Fisher isn't the only coach in the state to take advantage of fertile recruiting grounds, but with the 'Noles at the top of the mountain in 2014, he has perhaps the best built-in recruiting pitch of anybody else in the country.
Alabama coach Nick Saban
Tradition may have been Alabama's only built-in advantage when Nick Saban arrived, but he's done plenty of work underneath the hard hat and now has himself a program with a number of distinct advantages in recruiting.
The best one may be the fact that former Crimson Tide players are now playing throughout the NFL. In fact, 35 former 'Bama standouts had a roster spot when the 2013 NFL season began, and of those, 30 played under Saban for at least a year (via RollTide.com).
Every high school football player has different priorities when picking a college to attend, but we're willing to bet every single guy who's been offered a Division I scholarship has the same goal: to play in the NFL.
When Saban can walk into a recruit's home and point out the overwhelming percentage of players on his team who eventually make it to the NFL, it's an advantage that's tough to match anywhere else.
Alabama isn't the only school that regularly sends players to the league, but it's hard to think of another team sending as many guys who turn out to be excellent pros. Or perhaps you've forgotten about Julio Jones, Eddie Lacy, Mark Barron and Marcell Dareus, among countless others?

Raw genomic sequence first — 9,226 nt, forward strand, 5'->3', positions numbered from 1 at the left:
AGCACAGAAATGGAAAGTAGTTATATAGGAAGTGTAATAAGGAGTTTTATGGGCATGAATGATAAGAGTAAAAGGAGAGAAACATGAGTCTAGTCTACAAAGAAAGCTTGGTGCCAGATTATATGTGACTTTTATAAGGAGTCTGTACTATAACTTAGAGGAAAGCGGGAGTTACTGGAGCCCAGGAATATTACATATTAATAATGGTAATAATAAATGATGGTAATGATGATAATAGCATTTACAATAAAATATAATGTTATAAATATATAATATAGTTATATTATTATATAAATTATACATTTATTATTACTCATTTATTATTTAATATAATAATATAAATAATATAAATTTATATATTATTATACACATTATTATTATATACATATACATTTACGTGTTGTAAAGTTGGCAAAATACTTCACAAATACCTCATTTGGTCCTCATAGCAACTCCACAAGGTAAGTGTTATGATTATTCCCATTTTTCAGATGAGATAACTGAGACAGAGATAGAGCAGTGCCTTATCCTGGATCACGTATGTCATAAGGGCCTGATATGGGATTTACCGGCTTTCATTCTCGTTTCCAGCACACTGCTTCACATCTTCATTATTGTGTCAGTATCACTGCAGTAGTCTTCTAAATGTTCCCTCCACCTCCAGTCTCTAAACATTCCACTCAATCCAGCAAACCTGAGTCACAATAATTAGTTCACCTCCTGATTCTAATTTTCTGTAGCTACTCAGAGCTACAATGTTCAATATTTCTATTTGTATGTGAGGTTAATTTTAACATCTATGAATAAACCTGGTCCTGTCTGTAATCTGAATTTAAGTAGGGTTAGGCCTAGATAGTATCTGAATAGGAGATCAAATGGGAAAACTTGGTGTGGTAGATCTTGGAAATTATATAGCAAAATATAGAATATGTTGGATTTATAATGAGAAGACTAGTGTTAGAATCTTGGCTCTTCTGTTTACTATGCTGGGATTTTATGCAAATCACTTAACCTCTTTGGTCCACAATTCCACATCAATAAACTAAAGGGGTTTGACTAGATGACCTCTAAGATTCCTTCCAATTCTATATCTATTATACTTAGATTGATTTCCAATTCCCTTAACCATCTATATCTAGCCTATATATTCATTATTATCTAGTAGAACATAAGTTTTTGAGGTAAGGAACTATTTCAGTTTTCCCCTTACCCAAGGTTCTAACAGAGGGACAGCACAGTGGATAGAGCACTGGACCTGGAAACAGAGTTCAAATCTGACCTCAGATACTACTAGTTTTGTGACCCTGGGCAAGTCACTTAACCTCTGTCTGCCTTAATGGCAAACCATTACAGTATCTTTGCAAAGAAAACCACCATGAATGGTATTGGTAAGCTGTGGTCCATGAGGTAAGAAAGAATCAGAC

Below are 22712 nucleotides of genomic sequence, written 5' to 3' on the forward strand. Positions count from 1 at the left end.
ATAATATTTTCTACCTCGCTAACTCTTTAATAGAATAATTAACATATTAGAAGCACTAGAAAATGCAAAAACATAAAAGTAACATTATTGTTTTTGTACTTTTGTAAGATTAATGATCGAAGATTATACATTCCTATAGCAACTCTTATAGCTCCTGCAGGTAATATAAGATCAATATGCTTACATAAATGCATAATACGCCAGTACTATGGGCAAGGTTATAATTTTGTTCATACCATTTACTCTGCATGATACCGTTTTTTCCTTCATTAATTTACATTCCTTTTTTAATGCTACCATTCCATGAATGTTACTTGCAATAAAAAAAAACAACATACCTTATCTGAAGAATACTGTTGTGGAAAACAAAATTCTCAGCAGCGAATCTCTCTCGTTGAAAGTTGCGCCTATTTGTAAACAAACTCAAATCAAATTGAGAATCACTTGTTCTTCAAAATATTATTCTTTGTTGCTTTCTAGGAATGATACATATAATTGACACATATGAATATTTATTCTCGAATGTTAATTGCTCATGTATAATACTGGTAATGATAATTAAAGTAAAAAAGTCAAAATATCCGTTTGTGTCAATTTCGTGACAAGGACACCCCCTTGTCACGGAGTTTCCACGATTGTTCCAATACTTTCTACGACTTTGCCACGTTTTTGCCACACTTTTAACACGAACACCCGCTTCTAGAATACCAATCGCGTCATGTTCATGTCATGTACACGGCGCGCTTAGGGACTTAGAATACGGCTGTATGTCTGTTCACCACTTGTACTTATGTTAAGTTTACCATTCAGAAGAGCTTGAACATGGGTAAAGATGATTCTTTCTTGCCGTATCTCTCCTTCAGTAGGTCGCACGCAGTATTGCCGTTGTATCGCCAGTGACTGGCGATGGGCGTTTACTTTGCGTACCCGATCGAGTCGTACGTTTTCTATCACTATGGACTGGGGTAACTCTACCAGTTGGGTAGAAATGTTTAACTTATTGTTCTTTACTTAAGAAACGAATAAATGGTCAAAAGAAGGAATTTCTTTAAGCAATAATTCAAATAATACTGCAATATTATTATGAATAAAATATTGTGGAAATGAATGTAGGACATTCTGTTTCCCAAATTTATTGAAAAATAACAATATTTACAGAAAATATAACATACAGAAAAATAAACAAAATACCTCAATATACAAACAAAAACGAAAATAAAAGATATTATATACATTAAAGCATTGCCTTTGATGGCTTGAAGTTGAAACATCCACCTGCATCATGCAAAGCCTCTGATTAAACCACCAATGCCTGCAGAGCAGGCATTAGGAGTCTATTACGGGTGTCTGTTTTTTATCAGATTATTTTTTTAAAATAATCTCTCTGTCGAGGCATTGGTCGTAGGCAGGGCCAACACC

There are a lot of reasons why high school players would want to play at Alabama, but the school's top selling point is the fact that it has become one of the best NFL pipelines in the country.
Ohio State coach Urban Meyer
We said earlier that not all recruits care about what a particular program may have done in the past, and that's probably true. But there's also something to be said for walking onto a football field and knowing that you're following in the footsteps of legends.
From "Script Ohio" to former Heisman Trophy winners, Ohio State football screams tradition louder than anyone else, and current coach Urban Meyer has one heck of a built-in recruiting advantage because of it.
When you're Ohio State, there isn't a recruit who won't at least hear what you have to say. You don't have to beg for an in-home visit with a 5-star recruit; you have recruits begging you simply to watch their game tape.
Becoming a Buckeye is something that many young football players dream about, and with the team now coached by a man who's won a pair of national titles, Ohio State is truly one of the premier destinations in the country.
When the name of your school, by itself, is enough to grab recruits' attention, you have a built-in advantage in the recruiting world that is as special as they come.